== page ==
Obama calls for grand bargain on fiscal cliff
A sense of political closure lasted mere hours last week before Obama's victory parade disbanded in place of the next political minefield, the fiscal cliff. The US dollar index which measures its value against six major counterparts, recorded a weekly rise of 0.54 percent, led by a solid performance against the Euro. Nevertheless, safe haven flows to the Japanese Yen outpaced that of the greenback, with the USDJPY pair finishing the week 1.16 percent in the red. In his first address since re-election, President Barack Obama called on congress Friday for compromise over automatic spending and tax cuts to kick in at the end of the year. At the centre of Obama's plan is a Robin Hood style tax on wealthy Americans with annual earnings over $250,000 in an effort to "reduce the deficit by 4-trillion over the next decade. Specifically, Obama is calling for an extension of the bush-era tax cuts to all except those earning above the threshold. "We can't just cut our way to prosperity," we have to combine spending cuts with revenue" Obama said, while urging the need for comprise and noting he is not "wedded" to every detail of his plan. Just as well given Republican opposition to Obama's deficit reduction plan, and if the 2011 debt ceiling negations are any indication, the stoush may be long, arduous and result in little more than a band-aid. Nevertheless, political will appears to be there, with House Speaking John Boehner telling his fellow Republicans - who have control of the House of Representatives - to fall into line, and build a consensus before automatic spending cuts and tax hikes kick in on January 1, and a recession ensues.
US President Barack Obama cries while adressing members of his staff in Chicago (YouTube)
The transatlantic week ahead
In addition to the fiscal cliff, the US macro pulse will of course be closely watched with top-tier data such as retail sales, PPI, CPI on the agenda. Wednesday's release of the FOMC minutes will attract the usual amount of attention, and watched closely in the context of stimulus and how Fed members judge the latest pick-up in domestic data. Later in the week the health of US manufacturing will take the spotlight, with Philly Fed index on Thursday and Industrial and manufacturing production data points scheduled for release on Friday. It's also a big week for Fed speeches with Fed's Williams, Lacker, Fisher, Plosser, Dudley and Lockhart to speak at various events throughout the week. Fed Chairman Ben Bernanke will also speak in Atlanta on Thursday.
Across the Atlantic, the focus will be on Greece as Euro Group leaders meet this evening (local time) to discuss Greece's progress, although it is unlikely the decision to unlock their next bailout installment will be made, given the troika report has not been completed. At time of writing Greek parliament is preparing to vote on the 2013 budget, and it's expected to see the bill pass by a narrow margin. On Wednesday, parliament voted in favour of budget cuts valuing 13.5 billion euros over the next two years, but today's vote is a critical step before the next 31.5 billion euro bailout instalment is unlocked.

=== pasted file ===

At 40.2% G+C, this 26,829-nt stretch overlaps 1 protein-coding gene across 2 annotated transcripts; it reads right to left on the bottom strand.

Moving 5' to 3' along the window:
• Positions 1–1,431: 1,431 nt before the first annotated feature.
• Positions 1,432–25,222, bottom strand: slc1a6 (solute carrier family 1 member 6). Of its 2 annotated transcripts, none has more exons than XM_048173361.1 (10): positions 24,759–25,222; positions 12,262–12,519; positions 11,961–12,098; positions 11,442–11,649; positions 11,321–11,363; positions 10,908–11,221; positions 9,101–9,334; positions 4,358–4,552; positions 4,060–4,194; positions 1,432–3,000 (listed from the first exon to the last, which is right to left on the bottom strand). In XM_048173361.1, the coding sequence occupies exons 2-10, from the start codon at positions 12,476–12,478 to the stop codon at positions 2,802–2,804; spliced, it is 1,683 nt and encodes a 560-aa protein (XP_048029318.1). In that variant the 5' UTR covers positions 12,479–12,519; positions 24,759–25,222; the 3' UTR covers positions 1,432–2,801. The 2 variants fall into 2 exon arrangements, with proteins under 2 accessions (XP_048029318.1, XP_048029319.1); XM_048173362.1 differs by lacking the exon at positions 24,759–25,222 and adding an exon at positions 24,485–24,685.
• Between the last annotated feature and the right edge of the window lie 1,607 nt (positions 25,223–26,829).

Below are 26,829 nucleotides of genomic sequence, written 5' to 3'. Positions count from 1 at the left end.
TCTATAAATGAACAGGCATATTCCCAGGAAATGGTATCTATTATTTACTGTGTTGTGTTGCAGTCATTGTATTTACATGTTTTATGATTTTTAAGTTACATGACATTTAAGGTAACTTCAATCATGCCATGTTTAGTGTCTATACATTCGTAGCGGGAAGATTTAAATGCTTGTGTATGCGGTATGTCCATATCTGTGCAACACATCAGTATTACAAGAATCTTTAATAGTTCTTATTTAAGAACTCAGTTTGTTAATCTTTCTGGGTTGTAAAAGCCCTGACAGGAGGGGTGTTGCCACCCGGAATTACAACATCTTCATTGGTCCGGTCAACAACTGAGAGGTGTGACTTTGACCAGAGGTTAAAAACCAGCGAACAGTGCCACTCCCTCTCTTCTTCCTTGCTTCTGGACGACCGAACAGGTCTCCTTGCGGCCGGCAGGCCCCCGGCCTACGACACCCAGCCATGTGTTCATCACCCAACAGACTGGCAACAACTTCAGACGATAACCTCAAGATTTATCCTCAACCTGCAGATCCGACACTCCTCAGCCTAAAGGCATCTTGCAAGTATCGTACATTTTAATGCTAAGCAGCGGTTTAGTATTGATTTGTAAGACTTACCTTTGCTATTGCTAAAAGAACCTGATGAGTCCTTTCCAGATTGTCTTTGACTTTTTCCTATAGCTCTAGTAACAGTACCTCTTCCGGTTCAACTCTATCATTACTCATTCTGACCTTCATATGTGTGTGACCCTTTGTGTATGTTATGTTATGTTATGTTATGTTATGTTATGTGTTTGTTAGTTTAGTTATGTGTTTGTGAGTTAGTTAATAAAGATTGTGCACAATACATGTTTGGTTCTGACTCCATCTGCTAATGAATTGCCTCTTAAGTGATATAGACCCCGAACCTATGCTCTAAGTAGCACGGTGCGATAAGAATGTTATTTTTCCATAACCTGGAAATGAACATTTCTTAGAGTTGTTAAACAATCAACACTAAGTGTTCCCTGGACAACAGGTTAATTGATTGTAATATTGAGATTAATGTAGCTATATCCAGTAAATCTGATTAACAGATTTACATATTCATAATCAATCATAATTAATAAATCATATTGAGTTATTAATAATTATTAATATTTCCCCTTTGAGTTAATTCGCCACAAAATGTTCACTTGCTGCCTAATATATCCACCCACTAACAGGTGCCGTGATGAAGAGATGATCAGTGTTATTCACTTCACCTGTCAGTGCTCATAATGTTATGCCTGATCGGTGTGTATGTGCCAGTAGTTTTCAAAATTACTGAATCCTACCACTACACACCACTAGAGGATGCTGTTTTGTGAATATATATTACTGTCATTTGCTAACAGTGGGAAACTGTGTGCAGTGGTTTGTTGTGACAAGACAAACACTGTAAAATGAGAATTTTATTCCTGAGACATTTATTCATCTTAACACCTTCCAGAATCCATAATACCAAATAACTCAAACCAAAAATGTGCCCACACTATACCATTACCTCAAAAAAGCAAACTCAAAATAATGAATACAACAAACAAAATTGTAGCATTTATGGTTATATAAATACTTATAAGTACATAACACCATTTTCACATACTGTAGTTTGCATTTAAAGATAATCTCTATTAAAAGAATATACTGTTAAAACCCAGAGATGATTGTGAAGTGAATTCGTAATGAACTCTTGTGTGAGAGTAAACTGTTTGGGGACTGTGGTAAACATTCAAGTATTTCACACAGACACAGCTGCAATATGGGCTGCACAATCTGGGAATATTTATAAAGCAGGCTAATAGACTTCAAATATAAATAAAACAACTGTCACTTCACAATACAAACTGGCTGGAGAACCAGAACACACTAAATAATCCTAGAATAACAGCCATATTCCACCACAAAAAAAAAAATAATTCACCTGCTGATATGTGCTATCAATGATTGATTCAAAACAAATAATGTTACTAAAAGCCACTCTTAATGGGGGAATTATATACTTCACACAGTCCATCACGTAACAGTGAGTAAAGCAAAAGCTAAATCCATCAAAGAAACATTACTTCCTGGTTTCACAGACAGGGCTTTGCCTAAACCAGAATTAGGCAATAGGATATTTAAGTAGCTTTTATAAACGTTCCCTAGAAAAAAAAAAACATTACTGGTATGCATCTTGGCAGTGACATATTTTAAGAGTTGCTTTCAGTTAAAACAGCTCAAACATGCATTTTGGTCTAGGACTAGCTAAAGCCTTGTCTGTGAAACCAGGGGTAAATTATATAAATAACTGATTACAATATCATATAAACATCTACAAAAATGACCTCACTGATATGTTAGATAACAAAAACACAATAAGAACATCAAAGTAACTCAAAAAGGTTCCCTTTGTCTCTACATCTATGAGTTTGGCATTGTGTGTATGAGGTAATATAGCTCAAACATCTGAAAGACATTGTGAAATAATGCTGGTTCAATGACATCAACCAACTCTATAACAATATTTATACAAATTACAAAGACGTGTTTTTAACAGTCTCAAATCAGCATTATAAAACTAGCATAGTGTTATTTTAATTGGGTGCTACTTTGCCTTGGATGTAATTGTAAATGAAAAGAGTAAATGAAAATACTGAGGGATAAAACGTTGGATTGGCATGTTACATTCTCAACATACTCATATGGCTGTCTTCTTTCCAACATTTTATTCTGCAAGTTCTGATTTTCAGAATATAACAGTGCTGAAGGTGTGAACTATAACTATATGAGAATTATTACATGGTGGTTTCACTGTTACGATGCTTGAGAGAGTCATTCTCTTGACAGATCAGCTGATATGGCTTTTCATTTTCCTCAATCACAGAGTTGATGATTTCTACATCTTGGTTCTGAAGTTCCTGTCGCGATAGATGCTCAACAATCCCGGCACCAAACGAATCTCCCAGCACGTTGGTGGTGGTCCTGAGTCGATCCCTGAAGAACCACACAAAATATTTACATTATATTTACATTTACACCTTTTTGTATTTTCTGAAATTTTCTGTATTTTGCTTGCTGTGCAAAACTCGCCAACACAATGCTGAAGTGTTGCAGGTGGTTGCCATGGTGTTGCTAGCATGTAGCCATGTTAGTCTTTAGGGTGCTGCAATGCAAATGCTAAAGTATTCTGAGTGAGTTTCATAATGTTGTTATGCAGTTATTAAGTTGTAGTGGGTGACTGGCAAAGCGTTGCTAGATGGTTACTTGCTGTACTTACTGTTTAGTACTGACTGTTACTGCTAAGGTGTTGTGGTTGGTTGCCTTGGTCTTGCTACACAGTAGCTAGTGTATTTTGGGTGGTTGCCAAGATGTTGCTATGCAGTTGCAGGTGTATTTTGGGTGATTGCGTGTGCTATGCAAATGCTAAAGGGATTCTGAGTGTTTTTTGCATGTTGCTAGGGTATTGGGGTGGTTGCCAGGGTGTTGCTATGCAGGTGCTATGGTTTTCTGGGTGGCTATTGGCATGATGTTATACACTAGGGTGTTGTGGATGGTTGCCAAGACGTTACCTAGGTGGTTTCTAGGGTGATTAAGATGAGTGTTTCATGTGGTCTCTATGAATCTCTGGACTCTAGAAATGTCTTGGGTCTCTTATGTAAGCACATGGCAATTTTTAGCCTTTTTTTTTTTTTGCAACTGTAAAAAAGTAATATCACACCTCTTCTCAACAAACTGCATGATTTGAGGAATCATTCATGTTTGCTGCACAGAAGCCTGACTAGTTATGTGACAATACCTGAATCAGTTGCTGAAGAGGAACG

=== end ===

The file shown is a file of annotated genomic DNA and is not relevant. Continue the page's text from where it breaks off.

For Athens, securing their next tranche of bailout funds can't come too soon, with 5 billion euros of maturing debt on Friday. Given the delays in the process of qualify it anticipated Greece will need to use stop gap measures as they wait for the next bailout instalment, which is now expected to be passed at the EU summit on November 19, or the a meeting of EU leaders on November 22. Across the channel, sterling punters will be watching data on inflation, employment and retail sales, with the Bank of England inflation report also traditionally a closely watched release.
Down but not out, A$ ekes out weekly gain
Despite succumbing to broad based risk aversion in the light of the US fiscal cliff concerns, the Aussie's performance over the past week was exceptional, managing to evade losses seen across its commodity counterparts the Kiwi and CAD. The local unit shrugged off a 2.5 percent slide from the S&P500, generally considered of strong correlative value. The inflection point was set for the Aussie dollar after the Reserve Bank held rates steady, while stronger-than-expected local jobs and Chinese data assisted the local unit to counter the trend and finish the week a moderate 0.48 percent in the black. We also saw the local unit resilient of the RBA's Statement on Monetary Policy on Friday. Citing reduced mining investment and the Federal government's efforts to return the budget to surplus, the RBA downgraded estimates to 3-percent in 2013, from previous estimates of 3.75 percent.
Still, the Aussie dollar continues to face headwinds with the same undertone of negativity from Europe and the United States. The never-ending conjecture surrounding Europe's fortunes in conjunction with the current US fiscal focus may continue to negate some of the more optimistic themes underpinning latest Aussie's ascent.
A light local week of economic feedback will see the focus shift offshore, with risk trends emanating for both sides of the Atlantic likely to govern sentiment, in turn, the appeal of the Australian dollar. Mid-tier data in frame this week includes home loan and NAB business confidence data on Wednesday, Westpac consumer confidence Tuesday, and consumer inflation expectations Thursday. At the time of writing the Australian dollar is buying 103.95 US cents.
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